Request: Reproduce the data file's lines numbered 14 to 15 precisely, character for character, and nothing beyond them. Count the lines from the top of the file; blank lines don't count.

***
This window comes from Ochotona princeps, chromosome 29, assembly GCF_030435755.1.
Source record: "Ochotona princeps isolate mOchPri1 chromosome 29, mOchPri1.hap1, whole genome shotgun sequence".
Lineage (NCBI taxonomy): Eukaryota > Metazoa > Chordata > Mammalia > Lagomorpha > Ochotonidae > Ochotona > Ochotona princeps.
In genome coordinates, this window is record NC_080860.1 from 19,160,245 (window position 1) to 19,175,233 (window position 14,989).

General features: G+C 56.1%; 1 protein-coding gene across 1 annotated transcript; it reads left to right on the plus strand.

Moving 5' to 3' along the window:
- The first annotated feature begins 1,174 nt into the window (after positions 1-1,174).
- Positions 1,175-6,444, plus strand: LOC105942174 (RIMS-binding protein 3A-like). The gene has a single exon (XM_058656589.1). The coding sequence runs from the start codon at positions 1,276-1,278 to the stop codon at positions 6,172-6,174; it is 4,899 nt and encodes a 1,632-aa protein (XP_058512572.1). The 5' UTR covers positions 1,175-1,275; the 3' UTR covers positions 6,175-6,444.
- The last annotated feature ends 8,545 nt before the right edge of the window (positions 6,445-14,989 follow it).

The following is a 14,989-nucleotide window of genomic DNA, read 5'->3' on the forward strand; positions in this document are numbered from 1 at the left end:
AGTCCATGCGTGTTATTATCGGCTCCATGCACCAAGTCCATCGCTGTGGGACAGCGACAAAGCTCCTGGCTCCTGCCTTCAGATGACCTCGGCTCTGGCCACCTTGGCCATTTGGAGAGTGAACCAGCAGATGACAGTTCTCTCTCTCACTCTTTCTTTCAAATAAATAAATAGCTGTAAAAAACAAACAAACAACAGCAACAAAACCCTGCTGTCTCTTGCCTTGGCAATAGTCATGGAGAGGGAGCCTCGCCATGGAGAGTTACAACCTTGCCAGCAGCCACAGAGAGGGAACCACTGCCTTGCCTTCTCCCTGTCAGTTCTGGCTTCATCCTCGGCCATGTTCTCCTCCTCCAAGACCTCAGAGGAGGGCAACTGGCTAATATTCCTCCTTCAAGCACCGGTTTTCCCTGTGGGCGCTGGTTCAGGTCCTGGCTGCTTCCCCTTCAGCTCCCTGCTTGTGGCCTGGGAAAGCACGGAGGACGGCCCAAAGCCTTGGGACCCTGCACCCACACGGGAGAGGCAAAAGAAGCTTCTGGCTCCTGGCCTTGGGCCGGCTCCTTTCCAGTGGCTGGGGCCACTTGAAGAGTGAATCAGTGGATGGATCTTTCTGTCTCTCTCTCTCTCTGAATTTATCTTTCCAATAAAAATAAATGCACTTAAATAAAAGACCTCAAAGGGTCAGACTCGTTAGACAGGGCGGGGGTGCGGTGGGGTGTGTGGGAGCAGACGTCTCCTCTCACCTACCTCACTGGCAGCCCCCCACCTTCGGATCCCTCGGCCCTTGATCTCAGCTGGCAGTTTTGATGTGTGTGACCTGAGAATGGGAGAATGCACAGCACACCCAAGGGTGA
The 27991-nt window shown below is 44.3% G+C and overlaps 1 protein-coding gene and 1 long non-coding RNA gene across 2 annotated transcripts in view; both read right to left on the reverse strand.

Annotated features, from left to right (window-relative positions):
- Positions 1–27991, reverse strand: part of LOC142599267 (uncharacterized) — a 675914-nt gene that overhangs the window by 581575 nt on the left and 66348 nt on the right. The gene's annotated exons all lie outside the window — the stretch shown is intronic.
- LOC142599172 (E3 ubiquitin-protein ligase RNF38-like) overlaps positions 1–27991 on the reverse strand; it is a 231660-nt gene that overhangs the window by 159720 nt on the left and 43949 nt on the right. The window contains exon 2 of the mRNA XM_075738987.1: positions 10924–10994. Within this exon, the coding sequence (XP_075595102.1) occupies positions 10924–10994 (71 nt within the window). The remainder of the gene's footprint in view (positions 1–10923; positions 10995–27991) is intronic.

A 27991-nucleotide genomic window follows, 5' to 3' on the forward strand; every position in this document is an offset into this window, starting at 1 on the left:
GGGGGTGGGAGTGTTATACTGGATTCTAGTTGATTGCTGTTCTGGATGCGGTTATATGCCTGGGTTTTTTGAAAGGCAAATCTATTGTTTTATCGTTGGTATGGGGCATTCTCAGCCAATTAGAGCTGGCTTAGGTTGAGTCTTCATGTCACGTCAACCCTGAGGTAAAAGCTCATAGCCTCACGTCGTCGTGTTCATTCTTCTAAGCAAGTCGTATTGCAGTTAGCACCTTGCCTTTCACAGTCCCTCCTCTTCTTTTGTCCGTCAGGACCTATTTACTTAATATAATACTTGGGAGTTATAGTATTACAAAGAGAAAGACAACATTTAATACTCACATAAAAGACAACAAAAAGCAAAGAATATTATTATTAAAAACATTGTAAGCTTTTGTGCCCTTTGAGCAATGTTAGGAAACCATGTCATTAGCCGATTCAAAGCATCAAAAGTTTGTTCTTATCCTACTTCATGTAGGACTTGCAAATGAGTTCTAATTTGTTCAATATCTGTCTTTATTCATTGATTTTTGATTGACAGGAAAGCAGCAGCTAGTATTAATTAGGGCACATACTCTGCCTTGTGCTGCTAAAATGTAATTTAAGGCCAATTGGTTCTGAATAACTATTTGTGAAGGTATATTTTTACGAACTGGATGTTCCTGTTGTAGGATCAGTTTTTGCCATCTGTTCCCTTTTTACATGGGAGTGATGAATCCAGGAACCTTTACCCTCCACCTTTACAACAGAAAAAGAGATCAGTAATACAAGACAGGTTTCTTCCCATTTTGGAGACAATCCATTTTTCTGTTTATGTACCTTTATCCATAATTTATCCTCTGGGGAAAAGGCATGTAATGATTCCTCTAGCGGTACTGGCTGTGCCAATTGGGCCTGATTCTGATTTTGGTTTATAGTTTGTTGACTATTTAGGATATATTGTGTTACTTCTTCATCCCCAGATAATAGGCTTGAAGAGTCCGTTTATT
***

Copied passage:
- Positions 1–27991, reverse strand: part of LOC142599267 (uncharacterized) — a 675914-nt gene that overhangs the window by 581575 nt on the left and 66348 nt on the right. The gene's annotated exons all lie outside the window — the stretch shown is intronic.
- LOC142599172 (E3 ubiquitin-protein ligase RNF38-like) overlaps positions 1–27991 on the reverse strand; it is a 231660-nt gene that overhangs the window by 159720 nt on the left and 43949 nt on the right. The window contains exon 2 of the mRNA XM_075738987.1: positions 10924–10994. Within this exon, the coding sequence (XP_075595102.1) occupies positions 10924–10994 (71 nt within the window). The remainder of the gene's footprint in view (positions 1–10923; positions 10995–27991) is intronic.